Law & Medicine

Office of Inspector General


Question: Which one of the following statements is incorrect?

A. Office of Inspector General (OIG) is a federal agency of Department of Health & Human Services (HHS) that investigates statutory violations of health care fraud and abuse.

B. The three main legal minefields for physicians are false claims, kickbacks, and self-referrals.

C. Jail terms are part of the penalties provided by law.

D. OIG is also responsible for excluding violators from participating in Medicare/Medicaid programs, as well as curtailing a physician’s license to practice.

E. A private citizen can file a qui tam lawsuit against an errant practitioner or health care entity for fraud and abuse.

Answer: D. Health care fraud, waste, and abuse consume some 10% of federal health expenditures despite well-established laws that attempt to prevent and reduce such losses. The three key fraud and abuse laws that affect physicians are the False Claims Act (FCA), Anti-Kickback Statute (AKS), and Physician Self-Referral Law (Stark law). The Department of Health & Human Services (HHS) Office of Inspector General, as well as the Department of Justice and the Centers for Medicare & Medicaid Services are charged with enforcing these and other laws like the Emergency Medical Treatment and Labor Act. Their web pages, referenced throughout this article, contain a wealth of information for the practitioner.

The term “Office of Inspector General” (OIG) refers to the oversight division of a federal or state agency charged with identifying and investigating fraud, waste, abuse, and mismanagement within that department or agency. There are currently 73 separate federal offices of inspectors general, which employ armed and unarmed criminal investigators, auditors, forensic auditors called “audigators,” and a variety of other specialists. An Act of Congress in 1976 established the first OIG under HHS. Besides being the first, HHS-OIG is also the largest, with a staff of approximately 1,600. A majority of resources goes toward the oversight of Medicare and Medicaid, as well as programs under other HHS institutions such as the Centers for Disease Control and Prevention, National Institutes of Health, and the Food and Drug Administration.1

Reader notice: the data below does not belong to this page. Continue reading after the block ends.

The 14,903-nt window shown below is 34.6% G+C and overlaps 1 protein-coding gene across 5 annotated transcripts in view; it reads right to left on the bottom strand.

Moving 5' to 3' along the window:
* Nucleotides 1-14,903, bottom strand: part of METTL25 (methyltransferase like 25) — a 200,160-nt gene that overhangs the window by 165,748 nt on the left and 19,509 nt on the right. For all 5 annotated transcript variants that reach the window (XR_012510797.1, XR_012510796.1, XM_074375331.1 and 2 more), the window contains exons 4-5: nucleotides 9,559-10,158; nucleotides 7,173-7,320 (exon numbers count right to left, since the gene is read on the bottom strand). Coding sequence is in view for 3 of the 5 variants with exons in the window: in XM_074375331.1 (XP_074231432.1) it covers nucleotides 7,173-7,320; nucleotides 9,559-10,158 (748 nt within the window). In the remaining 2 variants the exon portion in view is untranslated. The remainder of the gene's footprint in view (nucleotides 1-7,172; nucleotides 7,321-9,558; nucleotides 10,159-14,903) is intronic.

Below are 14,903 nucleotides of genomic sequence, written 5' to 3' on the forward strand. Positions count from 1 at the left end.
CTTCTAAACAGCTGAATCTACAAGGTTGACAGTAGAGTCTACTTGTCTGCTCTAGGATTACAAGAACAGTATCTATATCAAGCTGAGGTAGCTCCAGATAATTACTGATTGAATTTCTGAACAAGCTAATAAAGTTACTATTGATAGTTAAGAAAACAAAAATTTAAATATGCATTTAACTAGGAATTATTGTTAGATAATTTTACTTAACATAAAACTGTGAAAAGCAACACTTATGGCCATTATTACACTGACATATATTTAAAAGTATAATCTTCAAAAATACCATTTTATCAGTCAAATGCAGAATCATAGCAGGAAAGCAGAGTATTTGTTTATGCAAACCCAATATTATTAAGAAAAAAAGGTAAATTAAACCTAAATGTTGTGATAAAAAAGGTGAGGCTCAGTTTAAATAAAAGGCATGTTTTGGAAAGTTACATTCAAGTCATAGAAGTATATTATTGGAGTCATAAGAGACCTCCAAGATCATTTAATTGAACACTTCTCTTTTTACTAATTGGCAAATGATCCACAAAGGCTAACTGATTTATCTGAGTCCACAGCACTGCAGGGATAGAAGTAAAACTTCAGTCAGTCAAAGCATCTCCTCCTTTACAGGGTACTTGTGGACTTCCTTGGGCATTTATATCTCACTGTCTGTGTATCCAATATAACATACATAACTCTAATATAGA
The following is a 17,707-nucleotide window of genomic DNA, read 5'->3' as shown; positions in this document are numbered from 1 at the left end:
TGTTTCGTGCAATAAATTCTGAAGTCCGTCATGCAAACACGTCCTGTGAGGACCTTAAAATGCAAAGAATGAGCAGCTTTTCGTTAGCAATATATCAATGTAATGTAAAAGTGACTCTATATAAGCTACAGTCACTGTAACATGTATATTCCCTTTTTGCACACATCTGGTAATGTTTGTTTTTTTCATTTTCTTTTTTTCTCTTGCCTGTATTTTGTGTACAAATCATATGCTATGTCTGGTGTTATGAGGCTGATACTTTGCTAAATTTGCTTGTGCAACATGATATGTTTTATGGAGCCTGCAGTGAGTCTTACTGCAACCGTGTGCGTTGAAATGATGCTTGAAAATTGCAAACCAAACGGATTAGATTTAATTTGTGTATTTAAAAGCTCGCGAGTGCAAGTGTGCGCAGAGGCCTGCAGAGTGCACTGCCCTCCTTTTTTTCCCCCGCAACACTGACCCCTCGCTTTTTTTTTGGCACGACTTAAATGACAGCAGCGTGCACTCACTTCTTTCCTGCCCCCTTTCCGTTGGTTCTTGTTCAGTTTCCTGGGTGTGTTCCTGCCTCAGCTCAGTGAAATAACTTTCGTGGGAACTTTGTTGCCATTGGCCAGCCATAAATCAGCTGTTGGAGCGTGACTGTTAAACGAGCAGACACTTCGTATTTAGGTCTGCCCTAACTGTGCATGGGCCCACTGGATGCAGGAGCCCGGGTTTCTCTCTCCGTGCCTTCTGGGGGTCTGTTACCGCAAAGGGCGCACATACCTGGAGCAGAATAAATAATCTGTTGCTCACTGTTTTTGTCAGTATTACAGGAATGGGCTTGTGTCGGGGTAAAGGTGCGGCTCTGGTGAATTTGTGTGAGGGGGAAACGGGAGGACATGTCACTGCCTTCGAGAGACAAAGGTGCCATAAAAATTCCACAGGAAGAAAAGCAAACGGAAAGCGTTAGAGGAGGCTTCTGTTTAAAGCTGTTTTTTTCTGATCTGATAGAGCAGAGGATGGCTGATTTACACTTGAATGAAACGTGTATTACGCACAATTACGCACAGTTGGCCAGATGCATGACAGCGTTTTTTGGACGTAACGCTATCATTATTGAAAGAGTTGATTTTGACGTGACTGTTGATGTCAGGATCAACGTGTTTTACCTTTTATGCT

HHS-OIG has the authority to seek civil monetary penalties, assessments, and exclusion against an individual or entity based on a wide variety of prohibited conduct affecting federal health care programs. Stiff penalties are regularly assessed against violators, and jail terms are not uncommon; however, it has no direct jurisdictions over physician licensure or nonfederal programs. The government maintains a pictorial list of its most wanted health care fugitives2 and provides an excellent set of Physician Education Training Materials on its website.3

False Claims Act (FCA)

In the health care arena, violation of FCA (31 U.S.C. §§3729-3733) is the foremost infraction. False claims by physicians can include billing for noncovered services such as experimental treatments, double billing, billing the government as the primary payer, or regularly waiving deductibles and copayments, as well as quality of care issues and unnecessary services. Wrongdoing also includes knowingly using another patient’s name for purposes of, say, federal drug coverage, billing for no-shows, and misrepresenting the diagnosis to justify services, as well as other claims. In the modern doctor’s office, the EMR enables easy check-offs on a preprinted form as documentation of actual work done. However, fraud is implicated if the information is deliberately misleading such as for purposes of upcoding. Importantly, physicians are liable for the actions of their office staff, so it is prudent to oversee and supervise all such activities. Naturally, one should document all claims that are sent and know the rules for allowable and excluded services.


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